M&A bankers hope BAE Systems’ US acquisitions set the trend for 2020
Dealmakers are optimistic about a pick-up in large deals and outbound M&A from Europe this year, but the need for regional consolidation is more urgent.
On Monday, UK defence company BAE Systems announced two acquisitions worth $2.2 billion in the US.
It will pay Collins Aerospace $1.925 billion for its military global positioning system (GPS) assets and Raytheon $275 million for its airborne tactical radios business.
For M&A bankers in Europe, it’s a promising start to the year that recalls BAE’s acquisition spree in the early 2000s when it established itself as a force in the US. It acquired Lockheed Martin’s aerospace electronics systems for $1.67 billion in 2000 and then United Defense Industries for $4.2 billion in 2005, as well as a host of smaller bolt-ons.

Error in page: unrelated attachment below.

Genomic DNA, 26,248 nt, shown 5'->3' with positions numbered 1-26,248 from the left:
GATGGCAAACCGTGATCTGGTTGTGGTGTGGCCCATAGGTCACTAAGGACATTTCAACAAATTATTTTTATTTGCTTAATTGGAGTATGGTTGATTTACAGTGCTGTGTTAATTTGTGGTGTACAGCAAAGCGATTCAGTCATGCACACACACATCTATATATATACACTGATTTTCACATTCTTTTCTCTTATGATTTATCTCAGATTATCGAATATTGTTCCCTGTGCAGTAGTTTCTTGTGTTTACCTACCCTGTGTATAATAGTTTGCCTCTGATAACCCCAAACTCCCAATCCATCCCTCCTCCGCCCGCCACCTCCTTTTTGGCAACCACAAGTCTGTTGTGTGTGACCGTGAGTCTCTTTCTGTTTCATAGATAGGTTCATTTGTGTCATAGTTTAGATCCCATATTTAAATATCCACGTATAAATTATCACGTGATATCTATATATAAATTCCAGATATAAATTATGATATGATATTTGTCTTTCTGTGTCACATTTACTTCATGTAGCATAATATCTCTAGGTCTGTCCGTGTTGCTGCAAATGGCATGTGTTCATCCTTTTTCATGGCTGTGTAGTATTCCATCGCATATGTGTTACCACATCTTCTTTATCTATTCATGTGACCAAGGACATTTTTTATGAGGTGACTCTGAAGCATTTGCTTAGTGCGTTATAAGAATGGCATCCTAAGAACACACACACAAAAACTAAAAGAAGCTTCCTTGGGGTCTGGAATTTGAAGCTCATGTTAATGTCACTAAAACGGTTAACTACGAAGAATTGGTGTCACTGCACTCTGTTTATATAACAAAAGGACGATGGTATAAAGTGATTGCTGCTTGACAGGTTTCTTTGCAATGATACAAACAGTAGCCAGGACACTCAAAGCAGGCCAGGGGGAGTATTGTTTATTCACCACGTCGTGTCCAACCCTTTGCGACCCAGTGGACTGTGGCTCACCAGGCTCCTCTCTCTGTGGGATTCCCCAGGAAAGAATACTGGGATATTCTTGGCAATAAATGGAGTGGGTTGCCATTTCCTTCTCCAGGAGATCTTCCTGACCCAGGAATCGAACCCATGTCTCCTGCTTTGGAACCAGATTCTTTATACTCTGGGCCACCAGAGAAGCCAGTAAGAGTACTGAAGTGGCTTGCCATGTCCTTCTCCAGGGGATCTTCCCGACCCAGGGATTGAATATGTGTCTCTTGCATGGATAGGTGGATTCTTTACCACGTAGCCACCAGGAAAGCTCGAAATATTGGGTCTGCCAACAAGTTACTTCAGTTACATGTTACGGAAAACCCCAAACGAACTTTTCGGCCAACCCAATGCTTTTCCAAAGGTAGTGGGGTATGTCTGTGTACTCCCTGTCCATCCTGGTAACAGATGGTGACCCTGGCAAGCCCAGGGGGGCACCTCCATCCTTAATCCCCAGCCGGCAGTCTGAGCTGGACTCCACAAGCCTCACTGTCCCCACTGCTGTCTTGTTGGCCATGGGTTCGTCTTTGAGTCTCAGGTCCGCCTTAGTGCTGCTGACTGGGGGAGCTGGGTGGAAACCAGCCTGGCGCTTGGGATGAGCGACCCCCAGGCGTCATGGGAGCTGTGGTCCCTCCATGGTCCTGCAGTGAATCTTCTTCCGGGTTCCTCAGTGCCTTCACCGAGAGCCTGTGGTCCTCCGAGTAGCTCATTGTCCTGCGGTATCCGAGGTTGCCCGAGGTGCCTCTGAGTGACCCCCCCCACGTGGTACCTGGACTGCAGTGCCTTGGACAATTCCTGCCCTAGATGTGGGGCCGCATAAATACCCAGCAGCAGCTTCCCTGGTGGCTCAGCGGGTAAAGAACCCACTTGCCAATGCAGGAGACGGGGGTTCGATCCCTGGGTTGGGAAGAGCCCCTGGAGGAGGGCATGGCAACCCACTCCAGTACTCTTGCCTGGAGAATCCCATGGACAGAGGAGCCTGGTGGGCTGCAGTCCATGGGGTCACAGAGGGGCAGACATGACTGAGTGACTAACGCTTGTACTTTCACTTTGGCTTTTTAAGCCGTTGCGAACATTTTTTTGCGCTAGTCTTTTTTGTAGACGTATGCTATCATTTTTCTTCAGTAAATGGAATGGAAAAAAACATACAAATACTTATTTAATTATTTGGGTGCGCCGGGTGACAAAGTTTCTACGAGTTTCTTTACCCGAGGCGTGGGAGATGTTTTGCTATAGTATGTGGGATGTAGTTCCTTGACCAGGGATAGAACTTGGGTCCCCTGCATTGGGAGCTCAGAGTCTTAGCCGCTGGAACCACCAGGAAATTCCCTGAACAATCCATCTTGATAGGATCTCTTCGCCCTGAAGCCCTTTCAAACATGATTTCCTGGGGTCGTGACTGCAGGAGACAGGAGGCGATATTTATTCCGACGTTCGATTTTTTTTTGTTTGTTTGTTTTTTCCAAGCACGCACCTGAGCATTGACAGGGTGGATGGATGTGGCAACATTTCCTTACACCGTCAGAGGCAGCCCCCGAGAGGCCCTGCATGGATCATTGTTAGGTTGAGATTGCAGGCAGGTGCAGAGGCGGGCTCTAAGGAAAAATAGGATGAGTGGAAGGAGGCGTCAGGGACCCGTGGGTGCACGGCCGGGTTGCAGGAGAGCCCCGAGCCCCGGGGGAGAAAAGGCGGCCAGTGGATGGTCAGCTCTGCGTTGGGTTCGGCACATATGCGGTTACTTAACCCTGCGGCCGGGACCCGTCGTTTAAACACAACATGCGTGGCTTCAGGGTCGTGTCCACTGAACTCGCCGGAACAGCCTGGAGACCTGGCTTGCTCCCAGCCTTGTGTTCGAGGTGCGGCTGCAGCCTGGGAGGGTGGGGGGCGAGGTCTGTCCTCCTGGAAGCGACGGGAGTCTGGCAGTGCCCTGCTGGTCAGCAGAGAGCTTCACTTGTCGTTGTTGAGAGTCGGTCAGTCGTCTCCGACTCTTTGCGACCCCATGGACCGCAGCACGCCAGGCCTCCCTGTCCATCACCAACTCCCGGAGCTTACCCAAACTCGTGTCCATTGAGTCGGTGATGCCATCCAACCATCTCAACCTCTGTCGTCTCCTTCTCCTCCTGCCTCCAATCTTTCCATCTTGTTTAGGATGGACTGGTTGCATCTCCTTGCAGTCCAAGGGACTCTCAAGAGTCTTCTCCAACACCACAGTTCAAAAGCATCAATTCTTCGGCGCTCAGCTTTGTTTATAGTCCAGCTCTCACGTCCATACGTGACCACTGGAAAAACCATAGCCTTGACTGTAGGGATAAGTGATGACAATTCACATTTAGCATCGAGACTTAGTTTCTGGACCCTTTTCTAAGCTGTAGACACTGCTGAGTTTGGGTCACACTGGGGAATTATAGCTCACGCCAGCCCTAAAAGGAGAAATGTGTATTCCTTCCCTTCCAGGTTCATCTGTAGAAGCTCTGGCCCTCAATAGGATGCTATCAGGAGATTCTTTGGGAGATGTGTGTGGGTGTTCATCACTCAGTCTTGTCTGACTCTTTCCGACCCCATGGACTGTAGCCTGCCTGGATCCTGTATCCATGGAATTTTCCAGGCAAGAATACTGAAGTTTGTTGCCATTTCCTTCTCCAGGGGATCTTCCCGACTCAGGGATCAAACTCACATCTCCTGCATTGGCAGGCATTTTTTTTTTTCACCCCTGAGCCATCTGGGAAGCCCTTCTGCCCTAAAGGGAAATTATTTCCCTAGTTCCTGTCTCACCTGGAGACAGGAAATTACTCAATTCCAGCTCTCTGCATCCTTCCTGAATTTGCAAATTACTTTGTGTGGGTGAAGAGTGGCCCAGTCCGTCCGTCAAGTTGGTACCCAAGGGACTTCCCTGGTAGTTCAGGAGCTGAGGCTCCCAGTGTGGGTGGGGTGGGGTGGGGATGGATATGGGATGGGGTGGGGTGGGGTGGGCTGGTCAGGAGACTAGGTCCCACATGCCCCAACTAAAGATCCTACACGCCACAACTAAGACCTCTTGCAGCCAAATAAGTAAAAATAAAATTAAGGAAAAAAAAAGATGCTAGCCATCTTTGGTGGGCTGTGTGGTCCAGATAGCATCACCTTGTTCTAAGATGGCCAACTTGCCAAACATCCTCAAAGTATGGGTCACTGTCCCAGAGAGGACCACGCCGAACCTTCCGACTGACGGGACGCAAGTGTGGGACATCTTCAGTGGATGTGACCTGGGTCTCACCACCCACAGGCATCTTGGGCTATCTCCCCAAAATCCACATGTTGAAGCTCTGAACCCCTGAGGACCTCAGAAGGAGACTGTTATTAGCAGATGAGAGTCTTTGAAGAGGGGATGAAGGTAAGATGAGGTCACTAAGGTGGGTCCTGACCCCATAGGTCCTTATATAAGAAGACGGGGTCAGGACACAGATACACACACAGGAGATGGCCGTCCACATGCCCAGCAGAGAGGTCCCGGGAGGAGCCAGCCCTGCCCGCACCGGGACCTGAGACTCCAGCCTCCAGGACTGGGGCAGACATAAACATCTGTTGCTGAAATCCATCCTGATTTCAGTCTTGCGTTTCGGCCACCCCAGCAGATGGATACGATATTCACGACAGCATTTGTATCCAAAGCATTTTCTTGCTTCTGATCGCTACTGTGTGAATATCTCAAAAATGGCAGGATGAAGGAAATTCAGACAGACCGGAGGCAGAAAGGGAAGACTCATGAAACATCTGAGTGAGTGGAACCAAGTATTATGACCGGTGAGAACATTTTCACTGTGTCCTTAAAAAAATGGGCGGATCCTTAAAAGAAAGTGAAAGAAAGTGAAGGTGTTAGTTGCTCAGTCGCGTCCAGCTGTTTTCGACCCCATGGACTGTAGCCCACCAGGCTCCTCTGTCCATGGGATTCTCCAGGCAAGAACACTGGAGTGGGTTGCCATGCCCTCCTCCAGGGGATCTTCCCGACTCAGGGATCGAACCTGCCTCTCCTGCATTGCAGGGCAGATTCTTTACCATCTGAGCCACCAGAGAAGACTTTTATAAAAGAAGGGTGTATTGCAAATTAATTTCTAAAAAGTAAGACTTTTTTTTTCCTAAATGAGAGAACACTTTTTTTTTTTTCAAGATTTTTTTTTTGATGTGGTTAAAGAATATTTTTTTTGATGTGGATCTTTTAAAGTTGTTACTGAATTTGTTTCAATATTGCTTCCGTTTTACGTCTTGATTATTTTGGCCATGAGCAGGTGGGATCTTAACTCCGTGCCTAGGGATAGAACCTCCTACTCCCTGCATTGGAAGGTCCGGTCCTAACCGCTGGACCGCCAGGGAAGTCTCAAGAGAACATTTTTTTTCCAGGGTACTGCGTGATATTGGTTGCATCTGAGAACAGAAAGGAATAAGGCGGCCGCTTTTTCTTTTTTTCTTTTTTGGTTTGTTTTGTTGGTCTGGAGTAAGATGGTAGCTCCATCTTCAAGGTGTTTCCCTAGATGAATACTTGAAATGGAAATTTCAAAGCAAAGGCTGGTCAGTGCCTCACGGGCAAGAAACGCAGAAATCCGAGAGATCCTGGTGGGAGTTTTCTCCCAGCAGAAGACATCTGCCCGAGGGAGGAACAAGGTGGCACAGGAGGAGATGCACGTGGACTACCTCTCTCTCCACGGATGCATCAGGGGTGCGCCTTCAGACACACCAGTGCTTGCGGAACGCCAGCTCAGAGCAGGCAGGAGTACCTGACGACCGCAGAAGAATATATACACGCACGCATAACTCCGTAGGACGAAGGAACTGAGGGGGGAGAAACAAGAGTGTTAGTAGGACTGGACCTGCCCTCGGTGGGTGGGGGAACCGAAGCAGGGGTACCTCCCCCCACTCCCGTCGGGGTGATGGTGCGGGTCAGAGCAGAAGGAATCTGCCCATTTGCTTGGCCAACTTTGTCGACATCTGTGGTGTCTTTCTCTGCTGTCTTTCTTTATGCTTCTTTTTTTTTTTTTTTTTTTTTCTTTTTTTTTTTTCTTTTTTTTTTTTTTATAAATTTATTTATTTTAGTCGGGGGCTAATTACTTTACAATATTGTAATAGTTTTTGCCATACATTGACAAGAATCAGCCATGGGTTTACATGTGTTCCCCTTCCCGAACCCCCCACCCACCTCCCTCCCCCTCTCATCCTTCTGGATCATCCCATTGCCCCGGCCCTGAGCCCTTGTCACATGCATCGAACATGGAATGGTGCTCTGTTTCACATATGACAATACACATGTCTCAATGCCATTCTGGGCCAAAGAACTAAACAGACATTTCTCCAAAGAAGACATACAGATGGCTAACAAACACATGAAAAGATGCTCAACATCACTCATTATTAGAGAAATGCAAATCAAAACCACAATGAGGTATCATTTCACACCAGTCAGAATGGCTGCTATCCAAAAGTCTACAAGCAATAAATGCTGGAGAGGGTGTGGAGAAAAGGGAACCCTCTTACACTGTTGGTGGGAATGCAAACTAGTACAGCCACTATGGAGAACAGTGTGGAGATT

The firm hasn’t done a deal of this size since the financial crisis. Bankers say BAE Systems has restored its financial strength and was ready and eager to pounce when these disposals came up and was therefore able to beat potential US rival bidders.
Bankers were pleased to see the BAE Systems share price rise on the day of announcement, saying this is a signal that European companies seeking growth through outbound M&A may be supported by shareholders.
Global M&A revenues fell 10% last year, according to Dealogic, and there was a sharp disparity between the US, where revenues fell by just 8%, and Europe where they declined by 18%.